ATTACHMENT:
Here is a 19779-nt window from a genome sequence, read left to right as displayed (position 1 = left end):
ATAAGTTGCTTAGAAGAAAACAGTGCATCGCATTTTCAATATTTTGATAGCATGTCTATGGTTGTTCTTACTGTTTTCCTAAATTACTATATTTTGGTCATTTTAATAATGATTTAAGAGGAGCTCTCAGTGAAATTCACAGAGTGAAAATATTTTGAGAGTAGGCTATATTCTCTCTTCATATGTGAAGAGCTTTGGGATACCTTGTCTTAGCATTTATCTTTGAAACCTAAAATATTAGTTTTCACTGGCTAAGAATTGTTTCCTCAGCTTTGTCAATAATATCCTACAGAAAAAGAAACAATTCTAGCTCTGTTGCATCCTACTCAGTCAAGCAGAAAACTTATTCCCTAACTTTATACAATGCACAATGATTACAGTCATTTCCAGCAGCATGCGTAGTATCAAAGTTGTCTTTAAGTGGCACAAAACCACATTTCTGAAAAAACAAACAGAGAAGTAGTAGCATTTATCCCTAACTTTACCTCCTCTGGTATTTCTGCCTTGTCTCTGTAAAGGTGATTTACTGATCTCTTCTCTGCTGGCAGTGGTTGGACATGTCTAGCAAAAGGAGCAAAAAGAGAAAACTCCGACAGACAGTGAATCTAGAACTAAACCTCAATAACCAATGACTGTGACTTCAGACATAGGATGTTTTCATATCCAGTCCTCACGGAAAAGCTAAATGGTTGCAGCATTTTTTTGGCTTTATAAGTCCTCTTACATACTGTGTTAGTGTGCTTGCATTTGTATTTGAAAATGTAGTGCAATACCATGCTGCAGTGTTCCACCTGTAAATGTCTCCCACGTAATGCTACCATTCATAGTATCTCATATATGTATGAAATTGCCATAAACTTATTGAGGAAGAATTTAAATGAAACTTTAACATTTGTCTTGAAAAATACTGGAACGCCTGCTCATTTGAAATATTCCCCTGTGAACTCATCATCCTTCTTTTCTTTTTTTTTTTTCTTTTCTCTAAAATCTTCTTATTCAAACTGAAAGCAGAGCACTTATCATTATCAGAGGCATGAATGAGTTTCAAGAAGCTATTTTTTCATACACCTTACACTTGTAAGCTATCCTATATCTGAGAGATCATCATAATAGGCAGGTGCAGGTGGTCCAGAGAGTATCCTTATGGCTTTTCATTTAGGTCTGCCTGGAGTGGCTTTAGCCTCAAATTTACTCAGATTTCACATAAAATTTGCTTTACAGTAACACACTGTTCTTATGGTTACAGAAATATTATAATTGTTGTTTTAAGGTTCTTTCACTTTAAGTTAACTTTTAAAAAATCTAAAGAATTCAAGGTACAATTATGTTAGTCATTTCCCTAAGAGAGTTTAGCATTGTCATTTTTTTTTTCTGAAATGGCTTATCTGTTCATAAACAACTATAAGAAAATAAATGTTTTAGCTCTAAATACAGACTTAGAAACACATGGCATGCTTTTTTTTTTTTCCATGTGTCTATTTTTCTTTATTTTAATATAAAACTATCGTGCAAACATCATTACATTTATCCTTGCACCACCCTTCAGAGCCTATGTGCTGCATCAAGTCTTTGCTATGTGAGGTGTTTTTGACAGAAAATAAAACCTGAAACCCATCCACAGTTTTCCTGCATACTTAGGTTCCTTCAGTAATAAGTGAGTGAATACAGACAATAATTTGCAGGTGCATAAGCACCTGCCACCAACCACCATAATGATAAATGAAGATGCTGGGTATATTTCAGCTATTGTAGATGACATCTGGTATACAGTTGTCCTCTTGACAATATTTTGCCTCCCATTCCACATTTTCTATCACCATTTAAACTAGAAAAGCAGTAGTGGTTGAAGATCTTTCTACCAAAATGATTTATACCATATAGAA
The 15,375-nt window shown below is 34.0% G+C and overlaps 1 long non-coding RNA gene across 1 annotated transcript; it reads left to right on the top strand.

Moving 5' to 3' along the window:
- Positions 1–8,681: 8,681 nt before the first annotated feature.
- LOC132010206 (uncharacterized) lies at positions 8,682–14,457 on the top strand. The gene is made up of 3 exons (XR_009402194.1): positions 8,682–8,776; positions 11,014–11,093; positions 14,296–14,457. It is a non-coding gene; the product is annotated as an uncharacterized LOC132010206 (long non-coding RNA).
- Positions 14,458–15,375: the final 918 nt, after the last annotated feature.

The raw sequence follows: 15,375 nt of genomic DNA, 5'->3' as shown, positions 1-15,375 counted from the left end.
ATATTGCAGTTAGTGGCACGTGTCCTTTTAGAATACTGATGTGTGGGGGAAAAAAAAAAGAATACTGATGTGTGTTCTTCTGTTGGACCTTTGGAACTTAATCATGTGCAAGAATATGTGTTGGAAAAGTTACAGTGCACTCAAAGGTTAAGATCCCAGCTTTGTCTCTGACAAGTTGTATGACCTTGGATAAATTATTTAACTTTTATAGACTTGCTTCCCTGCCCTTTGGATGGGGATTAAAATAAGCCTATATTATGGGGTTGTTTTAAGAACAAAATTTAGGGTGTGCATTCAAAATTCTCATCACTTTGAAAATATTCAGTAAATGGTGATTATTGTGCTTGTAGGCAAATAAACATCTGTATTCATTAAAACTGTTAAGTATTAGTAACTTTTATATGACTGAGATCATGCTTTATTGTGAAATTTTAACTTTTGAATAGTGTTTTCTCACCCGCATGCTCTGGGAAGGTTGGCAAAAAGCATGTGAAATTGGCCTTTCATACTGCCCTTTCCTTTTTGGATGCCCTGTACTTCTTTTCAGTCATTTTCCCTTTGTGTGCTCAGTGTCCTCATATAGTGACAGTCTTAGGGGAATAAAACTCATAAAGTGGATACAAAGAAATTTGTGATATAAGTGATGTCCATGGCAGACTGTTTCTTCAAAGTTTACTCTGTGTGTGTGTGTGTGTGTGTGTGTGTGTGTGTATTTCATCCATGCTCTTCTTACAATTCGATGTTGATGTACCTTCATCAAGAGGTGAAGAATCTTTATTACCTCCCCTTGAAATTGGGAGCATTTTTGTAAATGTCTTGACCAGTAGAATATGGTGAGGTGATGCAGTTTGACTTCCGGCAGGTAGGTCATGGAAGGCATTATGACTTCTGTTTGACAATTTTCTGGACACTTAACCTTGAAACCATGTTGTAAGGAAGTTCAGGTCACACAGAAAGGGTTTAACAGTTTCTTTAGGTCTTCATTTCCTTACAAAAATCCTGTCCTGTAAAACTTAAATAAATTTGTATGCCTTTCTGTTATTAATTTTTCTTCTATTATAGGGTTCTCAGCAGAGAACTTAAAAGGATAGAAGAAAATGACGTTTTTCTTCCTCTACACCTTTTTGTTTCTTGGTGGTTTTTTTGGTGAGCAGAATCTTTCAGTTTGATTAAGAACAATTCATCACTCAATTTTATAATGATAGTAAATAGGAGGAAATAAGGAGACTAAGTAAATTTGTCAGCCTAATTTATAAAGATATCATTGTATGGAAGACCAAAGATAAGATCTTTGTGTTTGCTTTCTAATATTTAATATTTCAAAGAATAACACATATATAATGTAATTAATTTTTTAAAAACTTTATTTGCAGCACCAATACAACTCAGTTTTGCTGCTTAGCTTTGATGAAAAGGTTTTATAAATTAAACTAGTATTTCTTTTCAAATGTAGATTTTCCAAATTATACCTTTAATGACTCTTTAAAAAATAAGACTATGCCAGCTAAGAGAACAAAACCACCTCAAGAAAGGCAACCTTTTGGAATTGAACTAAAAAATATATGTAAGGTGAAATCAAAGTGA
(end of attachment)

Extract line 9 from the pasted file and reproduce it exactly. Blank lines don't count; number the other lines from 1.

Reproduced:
ATATTGCAGTTAGTGGCACGTGTCCTTTTAGAATACTGATGTGTGGGGGAAAAAAAAAAGAATACTGATGTGTGTTCTTCTGTTGGACCTTTGGAACTTAATCATGTGCAAGAATATGTGTTGGAAAAGTTACAGTGCACTCAAAGGTTAAGATCCCAGCTTTGTCTCTGACAAGTTGTATGACCTTGGATAAATTATTTAACTTTTATAGACTTGCTTCCCTGCCCTTTGGATGGGGATTAAAATAAGCCTATATTATGGGGTTGTTTTAAGAACAAAATTTAGGGTGTGCATTCAAAATTCTCATCACTTTGAAAATATTCAGTAAATGGTGATTATTGTGCTTGTAGGCAAATAAACATCTGTATTCATTAAAACTGTTAAGTATTAGTAACTTTTATATGACTGAGATCATGCTTTATTGTGAAATTTTAACTTTTGAATAGTGTTTTCTCACCCGCATGCTCTGGGAAGGTTGGCAAAAAGCATGTGAAATTGGCCTTTCATACTGCCCTTTCCTTTTTGGATGCCCTGTACTTCTTTTCAGTCATTTTCCCTTTGTGTGCTCAGTGTCCTCATATAGTGACAGTCTTAGGGGAATAAAACTCATAAAGTGGATACAAAGAAATTTGTGATATAAGTGATGTCCATGGCAGACTGTTTCTTCAAAGTTTACTCTGTGTGTGTGTGTGTGTGTGTGTGTGTGTGTGTATTTCATCCATGCTCTTCTTACAATTCGATGTTGATGTACCTTCATCAAGAGGTGAAGAATCTTTATTACCTCCCCTTGAAATTGGGAGCATTTTTGTAAATGTCTTGACCAGTAGAATATGGTGAGGTGATGCAGTTTGACTTCCGGCAGGTAGGTCATGGAAGGCATTATGACTTCTGTTTGACAATTTTCTGGACACTTAACCTTGAAACCATGTTGTAAGGAAGTTCAGGTCACACAGAAAGGGTTTAACAGTTTCTTTAGGTCTTCATTTCCTTACAAAAATCCTGTCCTGTAAAACTTAAATAAATTTGTATGCCTTTCTGTTATTAATTTTTCTTCTATTATAGGGTTCTCAGCAGAGAACTTAAAAGGATAGAAGAAAATGACGTTTTTCTTCCTCTACACCTTTTTGTTTCTTGGTGGTTTTTTTGGTGAGCAGAATCTTTCAGTTTGATTAAGAACAATTCATCACTCAATTTTATAATGATAGTAAATAGGAGGAAATAAGGAGACTAAGTAAATTTGTCAGCCTAATTTATAAAGATATCATTGTATGGAAGACCAAAGATAAGATCTTTGTGTTTGCTTTCTAATATTTAATATTTCAAAGAATAACACATATATAATGTAATTAATTTTTTAAAAACTTTATTTGCAGCACCAATACAACTCAGTTTTGCTGCTTAGCTTTGATGAAAAGGTTTTATAAATTAAACTAGTATTTCTTTTCAAATGTAGATTTTCCAAATTATACCTTTAATGACTCTTTAAAAAATAAGACTATGCCAGCTAAGAGAACAAAACCACCTCAAGAAAGGCAACCTTTTGGAATTGAACTAAAAAATATATGTAAGGTGAAATCAAAGTGA